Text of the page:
Tuesday, 23 August 2016

That '70s Show: Hope they’re all alright!

The '70s were never really like the kooky, stereotype-rich satire of the decade that goes for pointed entertainment in "That '70s Show", and say thanks to God for that. Yes, it was touch-and-go for many of us simply to survive the Farrah posters, the smiley-face buttons, and the Hues Corporation. In any case, what the "3rd Rock From the Sun" team of Bonnie and Terry Turner (in concert with Carsey-Werner) delivers here is a broad farce that bears little resemblance to history — or even to anything remotely human.

If everybody took leave of his or her senses during that 10-year period to the degree indicated here, it's flat-out miraculous mankind lived to see 1980. This sitcom shows the '70s as a black hole of disco and leisure suits that sucked everybody's brain cells up like a vacuum cleaner.

This isn't to say that the sitcom hoping to replace "King of the Hill" in the post-"Simpsons" slot on Sundays is without its genuine Yuks. There just aren't enough of them to elevate the enterprise above the status of live action cartoon. "That '70s Show" is "The Brady Bunch" with a hangover, unmistakably a smidgen fuzzy on what took place the night (or 25 years) before. It blends momentary snippets of motivation with extensive extends of utter banality.

This demonstrates especially true in the pilot (penned by the Turners, who are also listed among the show's dazing six executive producers, to oblige three co-executive producers). The basic storyline appears to ape "Happy Days" somewhere 20 years later, centered by a group of teenagers focused on getting themselves safely through the passé that gave the world such cultural touchstones as "Play That Funky Music".

In the frenetic opener, there is so much mugging and goofiness going down that it's difficult to even sort anything out. This is what we know: it's May 1976 in Point Place, Wis.; "Love Will Keep Us Together" is playing on the jukebox; and a 17-year-old adolescent named Eric Foreman (Topher Grace) is desperate to break out from the cloying grips of his dopey parents, Red (Kurtwood Smith) and Kitty (Debra Jo Rupp).
Hanging with Eric is Donna (Laura Prepon), his teasing knockout of a neighbor, and his hunky buddy Kelso (Ashton Kutcher), Kelso's princess girlfriend Jackie (Mila Kunis), the paranoid Hyde (Danny Masterson) and Fez (Wilmer Valderrama), a foreign-exchange student whose comic errand is to garble the language in a pre-political accuracy sorta way.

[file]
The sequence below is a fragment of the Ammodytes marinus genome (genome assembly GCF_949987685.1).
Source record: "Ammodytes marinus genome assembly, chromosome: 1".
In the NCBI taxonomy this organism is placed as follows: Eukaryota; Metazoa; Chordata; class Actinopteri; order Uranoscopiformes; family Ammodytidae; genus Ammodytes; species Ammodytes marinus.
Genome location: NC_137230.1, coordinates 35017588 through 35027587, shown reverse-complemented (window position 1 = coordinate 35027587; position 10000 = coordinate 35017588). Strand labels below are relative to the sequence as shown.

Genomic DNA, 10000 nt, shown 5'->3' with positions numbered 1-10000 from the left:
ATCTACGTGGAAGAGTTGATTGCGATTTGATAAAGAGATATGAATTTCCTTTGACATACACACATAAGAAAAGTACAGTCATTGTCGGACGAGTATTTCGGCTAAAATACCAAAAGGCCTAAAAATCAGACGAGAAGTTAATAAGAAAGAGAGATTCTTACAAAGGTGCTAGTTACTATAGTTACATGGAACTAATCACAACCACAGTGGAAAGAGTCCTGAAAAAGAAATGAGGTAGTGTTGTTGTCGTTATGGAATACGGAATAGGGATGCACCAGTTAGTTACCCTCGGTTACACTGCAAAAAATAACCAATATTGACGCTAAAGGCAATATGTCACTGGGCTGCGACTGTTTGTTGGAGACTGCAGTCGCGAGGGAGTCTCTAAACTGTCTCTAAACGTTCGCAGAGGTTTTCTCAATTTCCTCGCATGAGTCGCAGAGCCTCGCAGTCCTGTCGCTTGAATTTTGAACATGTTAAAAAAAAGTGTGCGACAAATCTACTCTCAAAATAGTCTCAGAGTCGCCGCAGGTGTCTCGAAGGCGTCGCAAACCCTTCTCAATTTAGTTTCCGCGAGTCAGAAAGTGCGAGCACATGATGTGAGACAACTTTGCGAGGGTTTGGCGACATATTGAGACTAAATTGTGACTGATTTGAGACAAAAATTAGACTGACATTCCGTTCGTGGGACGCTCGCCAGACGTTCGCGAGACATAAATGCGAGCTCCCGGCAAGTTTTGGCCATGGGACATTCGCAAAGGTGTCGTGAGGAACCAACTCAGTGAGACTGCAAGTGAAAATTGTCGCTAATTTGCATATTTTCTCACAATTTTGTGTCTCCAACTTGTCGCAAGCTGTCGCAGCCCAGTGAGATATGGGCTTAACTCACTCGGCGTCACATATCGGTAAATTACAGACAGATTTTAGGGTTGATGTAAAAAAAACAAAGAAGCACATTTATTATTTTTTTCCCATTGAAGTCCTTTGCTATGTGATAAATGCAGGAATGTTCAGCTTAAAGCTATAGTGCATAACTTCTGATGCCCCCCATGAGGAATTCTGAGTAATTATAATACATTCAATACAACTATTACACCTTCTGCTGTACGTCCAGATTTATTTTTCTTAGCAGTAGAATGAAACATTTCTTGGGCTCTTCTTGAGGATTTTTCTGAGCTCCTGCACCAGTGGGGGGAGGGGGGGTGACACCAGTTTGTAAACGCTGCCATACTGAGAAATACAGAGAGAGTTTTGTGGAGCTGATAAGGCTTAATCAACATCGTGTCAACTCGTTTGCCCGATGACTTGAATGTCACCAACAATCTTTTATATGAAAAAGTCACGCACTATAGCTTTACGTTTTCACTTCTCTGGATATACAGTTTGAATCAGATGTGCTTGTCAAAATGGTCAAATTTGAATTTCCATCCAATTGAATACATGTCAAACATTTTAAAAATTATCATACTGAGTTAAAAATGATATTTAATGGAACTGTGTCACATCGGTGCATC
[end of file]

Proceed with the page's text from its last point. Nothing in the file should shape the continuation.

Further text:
Opening seg appears to be mostly about odd holding and the breezy, segment bridging production devices that have turned into the Turners' signature — making posters talk and grin buttons bounce and chatter. The single genuinely clever moment happens when Eric, high on reefer, is compelled to hold a conversation with his parents. From his perspective, we see the wall behind them sway hallucinogenically.

By and large, things improve in a subsequent episode. The funniest elements find Kelso processing a conversation with Laurie in an amusingly grimaced way, and the gang imagining aloud the neurotic hassles of Eric's parents at having them celebrate Eric's birthday at the house without the parents around.

It's kinda cute, however, insufficient to make "That '70s Show" a great deal more than a curious homage to a period that really wasn't too intriguing. Mostly, it gives an excuse for everyone to revel in the campy retro-unhipness of everything. The threat in that, obviously, is that uncool isn't made automatically cool simply in light of the fact that you poke fun at it, regardless of how frequently you play "Hooked on a Feeling".

Written by Sukanya Roy
Artist, Critic, Writer, Photographer, Movie buff, Graphic Designer, Literature and Geography enthusiast, Soccer fan, and Imaginative.

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